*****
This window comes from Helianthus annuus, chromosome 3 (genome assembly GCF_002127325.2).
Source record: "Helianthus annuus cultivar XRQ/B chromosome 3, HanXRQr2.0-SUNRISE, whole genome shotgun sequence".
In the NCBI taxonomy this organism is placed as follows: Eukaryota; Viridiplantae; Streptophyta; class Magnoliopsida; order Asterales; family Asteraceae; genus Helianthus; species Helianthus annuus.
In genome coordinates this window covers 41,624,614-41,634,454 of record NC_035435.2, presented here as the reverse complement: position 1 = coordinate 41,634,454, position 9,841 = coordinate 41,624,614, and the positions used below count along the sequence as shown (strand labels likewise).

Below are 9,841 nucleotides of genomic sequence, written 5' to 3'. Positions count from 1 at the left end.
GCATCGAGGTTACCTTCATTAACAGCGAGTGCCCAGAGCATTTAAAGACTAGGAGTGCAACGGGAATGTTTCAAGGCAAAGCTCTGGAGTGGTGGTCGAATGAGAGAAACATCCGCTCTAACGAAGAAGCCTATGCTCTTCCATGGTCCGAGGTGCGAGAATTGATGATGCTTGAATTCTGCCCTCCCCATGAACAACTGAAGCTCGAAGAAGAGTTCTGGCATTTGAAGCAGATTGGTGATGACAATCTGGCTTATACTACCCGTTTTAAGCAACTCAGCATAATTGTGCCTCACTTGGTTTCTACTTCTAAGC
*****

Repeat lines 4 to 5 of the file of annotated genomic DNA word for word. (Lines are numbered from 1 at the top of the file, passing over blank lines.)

In genome coordinates this window covers 41,624,614-41,634,454 of record NC_035435.2, presented here as the reverse complement: position 1 = coordinate 41,634,454, position 9,841 = coordinate 41,624,614, and the positions used below count along the sequence as shown (strand labels likewise).

Below are 9,841 nucleotides of genomic sequence, written 5' to 3'. Positions count from 1 at the left end.